What Happens When Men Are Encouraged to Work Part-Time?
One of the things we know for sure about the gender pay gap is that it is a complex problem to untangle. There is no easy fix.
It’s not going to be one program, action, or philosophy that leads to a reversal of course. It’s going to take a series of efforts to turn things around. Both men and women will need to participate. Let’s take a closer look at how and why one company is encouraging men to work part-time in an effort to move toward improved gender equality.
Flexibility for Everyone
GHD, an engineering and design firm headquartered in Australia, recently rolled out a flexible work policy that encourages both male and female employees to work part-time if they wish.
“We can only make flexibility the norm if it is seen as normal for both men and women,” Phil Duthie, GHD’s general manager, who says he works flexibly on a regular basis, told AFR Weekend.
Senior chemical engineer Chris French has been working four days a week for a year in order to take care of his two young children. His wife sometimes needs to travel internationally for her work, and this arrangement has helped support her professionally. French had some initial concerns, mainly because working part-time is less than typical in the industry, but they were quickly overcome.
“Perhaps my biggest nervousness was not my team but my clients and how they would respond to me not being around. But I found if you’re up front and transparent about it, the vast majority of my clients are supportive…and I’ve found that a really positive reinforcement,” French told AFR Weekend. “I feel like I have better balance in my life. I know my kids better, I have fun with my kids. It’s just meant I have a much closer relationship to them than I would have by taking this extra day when it’s just me.”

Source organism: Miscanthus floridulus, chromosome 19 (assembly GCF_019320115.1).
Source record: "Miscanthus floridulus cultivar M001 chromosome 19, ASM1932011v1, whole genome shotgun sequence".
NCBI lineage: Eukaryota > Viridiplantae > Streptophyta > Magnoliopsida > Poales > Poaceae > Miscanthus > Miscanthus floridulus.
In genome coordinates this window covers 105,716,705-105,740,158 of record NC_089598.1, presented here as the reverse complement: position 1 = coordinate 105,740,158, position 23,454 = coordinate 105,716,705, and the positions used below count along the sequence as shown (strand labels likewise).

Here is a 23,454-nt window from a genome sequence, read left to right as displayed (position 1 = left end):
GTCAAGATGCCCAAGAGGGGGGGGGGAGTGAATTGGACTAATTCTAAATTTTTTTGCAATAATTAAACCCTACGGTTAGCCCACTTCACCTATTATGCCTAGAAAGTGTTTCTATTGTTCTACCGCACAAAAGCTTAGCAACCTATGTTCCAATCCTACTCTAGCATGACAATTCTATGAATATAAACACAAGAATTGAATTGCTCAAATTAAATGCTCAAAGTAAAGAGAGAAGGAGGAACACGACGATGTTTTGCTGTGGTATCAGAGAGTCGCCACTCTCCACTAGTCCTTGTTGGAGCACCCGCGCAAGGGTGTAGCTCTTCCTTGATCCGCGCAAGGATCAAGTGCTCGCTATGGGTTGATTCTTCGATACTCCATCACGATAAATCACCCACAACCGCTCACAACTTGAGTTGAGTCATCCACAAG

Work-Life Balance Needs to Apply to Everyone, Male and Female
Men working part-time is a big deal when it comes to supporting gender equality efforts. Too often, women play a much larger caretaker role than their husbands do. Women are much more likely to stay home from work when the kids get sick. These kinds of cultural differences lead to all kinds gender inequality issues — women over 65 are twice as likely to live in poverty as men, for example.
Men participating in programs like those offered by GHD is essential to changing the culture around caregiving and work-life balance. We’ll make progress more quickly as a society as men learn to be more open about their need for family time, because men’s work-life balance has a huge impact on women’s lives.
Equality isn’t just about women being equal to men in the workplace, it’s about men sharing a fair share of the responsibilities at home. As Gloria Steinem said many years ago, “we’ve begun to raise our daughters more like sons… but few have the courage to raise our sons more like our daughters.” Men spending more time at home is a significant step toward that effort.
It’s certainly had a positive effect for GHD: this month, they will be dubbed an “employer of choice” by the Workplace Gender Equality Agency.
Tell Us What You Think
How do you feel about companies encouraging men to balance work and care-taking responsibilities through their programs? We want to hear from you! Leave a comment or join the discussion on Twitter.